The MCAT and The DAT
The Medical College Admission Test (MCAT) is a standardized, multiple-choice examination designed to assess the examinee's problem solving, critical thinking, writing skills, and knowledge of science concepts and principles prerequisite to the study of medicine." Most medical schools require applicants to take the MCAT and it serves as a significant factor as they evaluate applicants. Most dental schools require that applicants take the Dental Aptitude Test (DAT). The DAT is administered by computer at Prometric Testing Centers and students can register for the DAT through the American Dental Association’s (ADA) website. The test is usually taken Spring semester, junior year. Below are links to these tests with common questions and answers:
Medical College Admissions Test (MCAT)
What types of questions are on the MCAT?
The current MCAT consists of questions that fall into 3 categories: Physical Sciences (P), Verbal Reasoning (V), and Biological Sciences (B). The 2 sciences sections are 70 minutes and the Verbal Reasoning section is 60 minutes. For the P,V, and B sections, the maximum score per section is 15 points.
What about the new MCAT in 2015?
In order to understand the changes upcoming in the new MCAT, you must first recognize that the requirements for admission into MD programs are undergoing revision. The changes proposed by the American Association of Medical Colleges (AAMC) involve a move away from a prescribed list of courses to a set of competencies. There is widespread agreement that it is important to: (1) educate future physicians to be inquisitive; (2) help them build a strong scientific foundation for future medical practice; and (3) equip them with the knowledge, skills, and habits of mind to integrate new scientific discovery into their medical practice throughout their professional lives and to share this knowledge with patients and other health care professionals. With these issues in mind, the Association of American Medical Colleges (AAMC) and the Howard Hughes Medical Institute (HHMI) formed a partnership to examine the natural science competencies that a graduating physician needs to practice science-based medicine effectively with the goal of achieving greater synergy and efficiency in the continuum of premedical and medical education.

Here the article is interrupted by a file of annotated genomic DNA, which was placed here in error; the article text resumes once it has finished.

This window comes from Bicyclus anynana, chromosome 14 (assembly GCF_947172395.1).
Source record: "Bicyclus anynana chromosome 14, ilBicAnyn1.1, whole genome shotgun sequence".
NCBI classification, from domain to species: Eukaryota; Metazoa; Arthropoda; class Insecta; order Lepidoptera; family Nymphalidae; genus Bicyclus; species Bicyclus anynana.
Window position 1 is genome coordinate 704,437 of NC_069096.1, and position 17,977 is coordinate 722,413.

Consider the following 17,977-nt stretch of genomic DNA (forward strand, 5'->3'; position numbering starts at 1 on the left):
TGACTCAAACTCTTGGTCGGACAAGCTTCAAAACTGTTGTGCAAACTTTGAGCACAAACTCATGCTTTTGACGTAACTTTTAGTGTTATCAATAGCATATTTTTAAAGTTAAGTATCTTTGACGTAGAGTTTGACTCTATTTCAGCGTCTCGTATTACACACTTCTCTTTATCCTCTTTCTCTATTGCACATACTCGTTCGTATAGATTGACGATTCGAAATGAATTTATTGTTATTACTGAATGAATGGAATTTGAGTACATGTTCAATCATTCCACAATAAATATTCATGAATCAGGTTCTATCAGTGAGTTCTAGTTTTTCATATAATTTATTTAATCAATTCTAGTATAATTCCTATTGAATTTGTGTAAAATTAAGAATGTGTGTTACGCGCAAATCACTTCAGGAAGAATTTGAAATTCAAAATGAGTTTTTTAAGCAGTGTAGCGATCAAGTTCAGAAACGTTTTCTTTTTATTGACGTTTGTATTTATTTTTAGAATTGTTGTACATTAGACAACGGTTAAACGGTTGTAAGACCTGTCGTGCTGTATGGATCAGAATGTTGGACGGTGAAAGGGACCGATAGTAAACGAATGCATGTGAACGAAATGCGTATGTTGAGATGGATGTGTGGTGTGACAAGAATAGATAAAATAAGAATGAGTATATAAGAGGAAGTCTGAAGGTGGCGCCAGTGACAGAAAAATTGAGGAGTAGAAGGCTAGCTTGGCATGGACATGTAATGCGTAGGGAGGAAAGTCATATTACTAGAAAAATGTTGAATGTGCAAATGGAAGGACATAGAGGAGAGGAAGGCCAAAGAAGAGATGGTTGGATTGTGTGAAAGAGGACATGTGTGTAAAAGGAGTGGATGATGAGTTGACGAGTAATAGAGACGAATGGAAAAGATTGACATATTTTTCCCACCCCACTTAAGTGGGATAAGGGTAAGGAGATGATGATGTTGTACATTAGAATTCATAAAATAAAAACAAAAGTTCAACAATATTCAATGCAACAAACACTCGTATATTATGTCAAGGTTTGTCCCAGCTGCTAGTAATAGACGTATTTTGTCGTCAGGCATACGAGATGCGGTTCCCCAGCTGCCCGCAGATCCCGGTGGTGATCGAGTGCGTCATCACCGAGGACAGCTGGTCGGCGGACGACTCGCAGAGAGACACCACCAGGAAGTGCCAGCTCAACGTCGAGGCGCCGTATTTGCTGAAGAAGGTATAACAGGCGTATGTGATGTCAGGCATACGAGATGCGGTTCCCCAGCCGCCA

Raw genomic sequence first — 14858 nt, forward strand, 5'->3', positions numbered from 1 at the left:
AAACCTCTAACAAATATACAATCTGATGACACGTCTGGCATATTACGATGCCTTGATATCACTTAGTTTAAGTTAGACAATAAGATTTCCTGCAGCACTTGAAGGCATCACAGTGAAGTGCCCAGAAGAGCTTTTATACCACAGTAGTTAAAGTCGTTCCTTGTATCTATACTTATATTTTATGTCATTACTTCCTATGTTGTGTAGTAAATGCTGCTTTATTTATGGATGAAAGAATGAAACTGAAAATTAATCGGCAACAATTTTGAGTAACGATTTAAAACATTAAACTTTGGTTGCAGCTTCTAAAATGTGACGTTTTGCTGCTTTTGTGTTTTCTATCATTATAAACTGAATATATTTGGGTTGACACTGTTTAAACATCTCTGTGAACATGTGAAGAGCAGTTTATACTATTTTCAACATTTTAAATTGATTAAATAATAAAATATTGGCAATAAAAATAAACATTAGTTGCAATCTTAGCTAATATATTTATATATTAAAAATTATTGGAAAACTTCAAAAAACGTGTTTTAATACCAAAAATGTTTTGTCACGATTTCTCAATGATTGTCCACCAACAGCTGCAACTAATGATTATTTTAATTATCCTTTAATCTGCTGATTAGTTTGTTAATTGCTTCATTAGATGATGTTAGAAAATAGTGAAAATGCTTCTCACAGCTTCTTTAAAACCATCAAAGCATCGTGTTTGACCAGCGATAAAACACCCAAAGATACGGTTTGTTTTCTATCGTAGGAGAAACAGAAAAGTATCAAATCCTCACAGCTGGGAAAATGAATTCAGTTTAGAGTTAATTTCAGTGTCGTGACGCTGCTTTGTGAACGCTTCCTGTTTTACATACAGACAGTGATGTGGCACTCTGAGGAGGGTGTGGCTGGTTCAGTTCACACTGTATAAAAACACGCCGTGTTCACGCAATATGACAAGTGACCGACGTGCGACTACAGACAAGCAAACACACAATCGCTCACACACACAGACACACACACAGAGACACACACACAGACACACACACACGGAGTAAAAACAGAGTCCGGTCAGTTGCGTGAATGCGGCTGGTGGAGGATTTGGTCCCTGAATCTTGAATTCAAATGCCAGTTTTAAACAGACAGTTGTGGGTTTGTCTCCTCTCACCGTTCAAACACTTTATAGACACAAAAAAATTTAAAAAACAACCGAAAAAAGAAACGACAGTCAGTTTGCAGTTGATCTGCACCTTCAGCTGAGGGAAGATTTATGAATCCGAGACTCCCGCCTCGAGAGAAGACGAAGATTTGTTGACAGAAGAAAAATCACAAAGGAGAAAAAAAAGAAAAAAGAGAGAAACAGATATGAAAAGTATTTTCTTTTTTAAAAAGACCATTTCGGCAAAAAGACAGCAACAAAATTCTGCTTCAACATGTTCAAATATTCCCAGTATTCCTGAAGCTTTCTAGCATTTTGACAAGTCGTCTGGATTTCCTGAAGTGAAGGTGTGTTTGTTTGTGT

The 2015 version of the MCAT will include four (4) major test sections:
- Molecular, Cellular and Organismal Properties of Living Systems;
- Physical, Chemical and Biochemical Properties of Living Systems;
- Social and Behavioral Sciences Principles; and
- Critical Analysis and Reasoning Skills.
To see the full extent of the changes, go to New Content - MCAT 2015
What are the MCAT test dates?
The MCAT is held more than 20 times per year. There are test dates in January, April, May, June, July, August, and September.
How do I register?
To view test dates and to register, visit the American Association of Medical Colleges MCAT website.
When should I take the MCAT?
There are several factors to consider as you decide when to take the MCAT.
(1) You want to make sure that you have completed coursework in the subjects that MCAT questions cover. Generally, you should have minimally taken a year of Introductory biology, organic and inorganic chemistry, general physics, and feel prepared regarding your reading comprehension.
(2) You need to consider that it takes approximately one month for an MCAT test to be scored. If you wait to receive scores before you apply to medical schools, you face the delay of one month for your MCAT to be scored and up to another month for your AMCAS application to be verified.
(3) You need to consider when you plan to apply. It is best to take the MCAT early enough that the scores will be available to medical schools by mid- to-late summer of the year you are applying. In other words, if you were an applicant for 2013, you would have taken the MCAT by mid-July of 2012. Even though you do not have to wait until you receive your MCAT scores to submit your AMCAS application, many students like to see what their score is. As noted abovek, if you take the MCAT by June, you would have your scores in time to submit your AMCAS application by early July. Therefore, if you plan to take the MCAT later in the summer (July or after), do not delay submitting your AMCAS application.